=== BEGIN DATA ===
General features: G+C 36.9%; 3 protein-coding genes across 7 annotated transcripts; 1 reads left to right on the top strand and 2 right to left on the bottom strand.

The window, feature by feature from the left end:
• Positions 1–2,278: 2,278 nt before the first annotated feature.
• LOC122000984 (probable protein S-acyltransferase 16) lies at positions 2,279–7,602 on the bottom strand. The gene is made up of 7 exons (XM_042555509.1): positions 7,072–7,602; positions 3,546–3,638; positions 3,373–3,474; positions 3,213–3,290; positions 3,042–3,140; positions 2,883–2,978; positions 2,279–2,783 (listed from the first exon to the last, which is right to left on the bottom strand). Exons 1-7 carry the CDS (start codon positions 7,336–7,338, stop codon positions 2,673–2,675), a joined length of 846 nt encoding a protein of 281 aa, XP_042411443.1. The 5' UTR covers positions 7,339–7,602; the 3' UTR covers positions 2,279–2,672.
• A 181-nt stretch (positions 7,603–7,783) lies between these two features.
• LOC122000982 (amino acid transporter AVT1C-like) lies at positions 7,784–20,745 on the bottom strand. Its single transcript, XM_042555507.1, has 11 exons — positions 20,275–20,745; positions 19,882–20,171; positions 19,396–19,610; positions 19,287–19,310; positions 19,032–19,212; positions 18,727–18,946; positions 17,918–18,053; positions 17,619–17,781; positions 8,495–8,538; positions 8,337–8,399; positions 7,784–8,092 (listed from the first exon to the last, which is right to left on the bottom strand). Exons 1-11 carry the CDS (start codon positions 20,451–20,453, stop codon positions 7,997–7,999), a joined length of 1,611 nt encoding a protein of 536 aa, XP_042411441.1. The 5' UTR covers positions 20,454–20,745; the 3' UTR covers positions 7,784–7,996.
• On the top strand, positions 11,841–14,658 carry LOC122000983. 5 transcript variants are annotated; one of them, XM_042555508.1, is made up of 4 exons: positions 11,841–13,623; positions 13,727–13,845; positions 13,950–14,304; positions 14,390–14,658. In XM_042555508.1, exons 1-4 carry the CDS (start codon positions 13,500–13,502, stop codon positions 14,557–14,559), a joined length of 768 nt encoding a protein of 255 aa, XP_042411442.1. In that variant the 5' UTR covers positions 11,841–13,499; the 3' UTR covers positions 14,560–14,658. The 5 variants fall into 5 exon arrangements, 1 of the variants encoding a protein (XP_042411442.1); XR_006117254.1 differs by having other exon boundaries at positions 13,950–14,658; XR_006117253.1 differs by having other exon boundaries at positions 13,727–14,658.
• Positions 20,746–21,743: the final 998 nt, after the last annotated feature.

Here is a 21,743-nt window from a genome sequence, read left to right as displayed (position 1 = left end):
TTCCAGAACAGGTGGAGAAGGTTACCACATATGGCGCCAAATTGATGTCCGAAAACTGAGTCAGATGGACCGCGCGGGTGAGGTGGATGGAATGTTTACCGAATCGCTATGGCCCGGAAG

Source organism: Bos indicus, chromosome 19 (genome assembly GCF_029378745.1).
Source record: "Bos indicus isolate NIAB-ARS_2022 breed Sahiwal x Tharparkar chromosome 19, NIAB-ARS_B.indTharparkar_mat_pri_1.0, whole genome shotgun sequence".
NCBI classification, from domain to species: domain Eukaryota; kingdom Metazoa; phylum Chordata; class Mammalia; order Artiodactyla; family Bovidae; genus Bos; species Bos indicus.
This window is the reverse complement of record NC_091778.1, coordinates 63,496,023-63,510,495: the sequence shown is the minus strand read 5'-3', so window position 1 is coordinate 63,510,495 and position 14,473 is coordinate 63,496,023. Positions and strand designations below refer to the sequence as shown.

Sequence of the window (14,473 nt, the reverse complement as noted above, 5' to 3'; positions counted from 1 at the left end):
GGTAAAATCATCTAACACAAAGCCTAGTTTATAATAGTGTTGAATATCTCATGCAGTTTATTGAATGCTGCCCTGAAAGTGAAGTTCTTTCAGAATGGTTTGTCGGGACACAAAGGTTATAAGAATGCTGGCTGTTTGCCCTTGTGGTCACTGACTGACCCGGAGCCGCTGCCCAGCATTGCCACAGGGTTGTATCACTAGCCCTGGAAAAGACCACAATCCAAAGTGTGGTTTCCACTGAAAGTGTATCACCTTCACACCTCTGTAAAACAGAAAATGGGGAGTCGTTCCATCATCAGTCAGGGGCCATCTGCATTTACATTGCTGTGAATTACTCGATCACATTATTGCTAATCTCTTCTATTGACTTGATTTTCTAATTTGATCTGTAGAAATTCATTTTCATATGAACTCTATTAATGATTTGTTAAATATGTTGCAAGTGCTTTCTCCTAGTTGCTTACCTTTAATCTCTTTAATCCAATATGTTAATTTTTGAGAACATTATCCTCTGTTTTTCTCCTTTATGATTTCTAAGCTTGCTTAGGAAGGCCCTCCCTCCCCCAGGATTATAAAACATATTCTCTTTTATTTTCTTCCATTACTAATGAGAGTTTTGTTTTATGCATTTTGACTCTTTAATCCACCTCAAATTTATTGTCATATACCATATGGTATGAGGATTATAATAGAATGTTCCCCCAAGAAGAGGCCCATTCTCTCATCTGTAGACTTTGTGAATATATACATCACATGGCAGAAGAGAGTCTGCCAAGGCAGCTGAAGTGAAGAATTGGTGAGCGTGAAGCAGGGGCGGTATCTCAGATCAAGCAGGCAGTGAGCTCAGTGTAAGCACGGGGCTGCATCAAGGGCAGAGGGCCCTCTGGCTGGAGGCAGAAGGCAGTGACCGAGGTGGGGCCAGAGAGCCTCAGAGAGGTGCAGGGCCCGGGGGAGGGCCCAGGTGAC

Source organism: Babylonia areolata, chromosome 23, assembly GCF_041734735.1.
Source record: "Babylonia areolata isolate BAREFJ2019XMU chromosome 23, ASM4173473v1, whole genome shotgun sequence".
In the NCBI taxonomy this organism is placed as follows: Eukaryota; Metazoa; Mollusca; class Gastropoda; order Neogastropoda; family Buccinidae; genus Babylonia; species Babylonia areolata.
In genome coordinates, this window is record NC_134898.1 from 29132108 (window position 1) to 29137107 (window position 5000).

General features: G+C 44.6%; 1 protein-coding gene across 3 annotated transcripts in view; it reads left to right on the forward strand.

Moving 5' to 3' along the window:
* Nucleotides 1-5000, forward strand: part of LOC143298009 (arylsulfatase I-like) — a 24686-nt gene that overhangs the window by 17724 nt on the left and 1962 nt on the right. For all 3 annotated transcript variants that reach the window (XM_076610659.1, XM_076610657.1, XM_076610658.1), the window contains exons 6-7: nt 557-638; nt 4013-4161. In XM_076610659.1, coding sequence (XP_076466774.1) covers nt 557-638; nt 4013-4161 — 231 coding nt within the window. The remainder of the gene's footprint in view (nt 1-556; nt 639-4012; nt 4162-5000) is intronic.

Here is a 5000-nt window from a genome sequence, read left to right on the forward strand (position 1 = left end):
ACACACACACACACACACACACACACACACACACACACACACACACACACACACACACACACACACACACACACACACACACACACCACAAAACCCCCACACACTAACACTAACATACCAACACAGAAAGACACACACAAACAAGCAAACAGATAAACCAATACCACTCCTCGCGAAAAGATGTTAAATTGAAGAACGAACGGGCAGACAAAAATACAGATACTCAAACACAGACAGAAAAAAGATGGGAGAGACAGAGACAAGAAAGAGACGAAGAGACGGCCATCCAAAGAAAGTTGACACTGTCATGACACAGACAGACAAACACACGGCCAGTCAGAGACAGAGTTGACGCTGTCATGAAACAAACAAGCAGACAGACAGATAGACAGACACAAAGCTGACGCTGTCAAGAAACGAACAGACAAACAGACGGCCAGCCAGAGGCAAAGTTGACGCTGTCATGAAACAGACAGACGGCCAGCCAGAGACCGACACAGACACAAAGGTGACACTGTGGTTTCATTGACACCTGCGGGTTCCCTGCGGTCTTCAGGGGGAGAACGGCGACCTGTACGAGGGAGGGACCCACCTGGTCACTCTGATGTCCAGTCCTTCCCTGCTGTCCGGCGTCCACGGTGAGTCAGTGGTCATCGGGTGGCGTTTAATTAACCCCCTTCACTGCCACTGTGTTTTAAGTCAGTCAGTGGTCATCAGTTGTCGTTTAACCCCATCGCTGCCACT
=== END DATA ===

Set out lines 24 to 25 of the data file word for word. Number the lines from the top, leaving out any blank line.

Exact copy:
Here is a 5000-nt window from a genome sequence, read left to right on the forward strand (position 1 = left end):
ACACACACACACACACACACACACACACACACACACACACACACACACACACACACACACACACACACACACACACACACACACACCACAAAACCCCCACACACTAACACTAACATACCAACACAGAAAGACACACACAAACAAGCAAACAGATAAACCAATACCACTCCTCGCGAAAAGATGTTAAATTGAAGAACGAACGGGCAGACAAAAATACAGATACTCAAACACAGACAGAAAAAAGATGGGAGAGACAGAGACAAGAAAGAGACGAAGAGACGGCCATCCAAAGAAAGTTGACACTGTCATGACACAGACAGACAAACACACGGCCAGTCAGAGACAGAGTTGACGCTGTCATGAAACAAACAAGCAGACAGACAGATAGACAGACACAAAGCTGACGCTGTCAAGAAACGAACAGACAAACAGACGGCCAGCCAGAGGCAAAGTTGACGCTGTCATGAAACAGACAGACGGCCAGCCAGAGACCGACACAGACACAAAGGTGACACTGTGGTTTCATTGACACCTGCGGGTTCCCTGCGGTCTTCAGGGGGAGAACGGCGACCTGTACGAGGGAGGGACCCACCTGGTCACTCTGATGTCCAGTCCTTCCCTGCTGTCCGGCGTCCACGGTGAGTCAGTGGTCATCGGGTGGCGTTTAATTAACCCCCTTCACTGCCACTGTGTTTTAAGTCAGTCAGTGGTCATCAGTTGTCGTTTAACCCCATCGCTGCCACT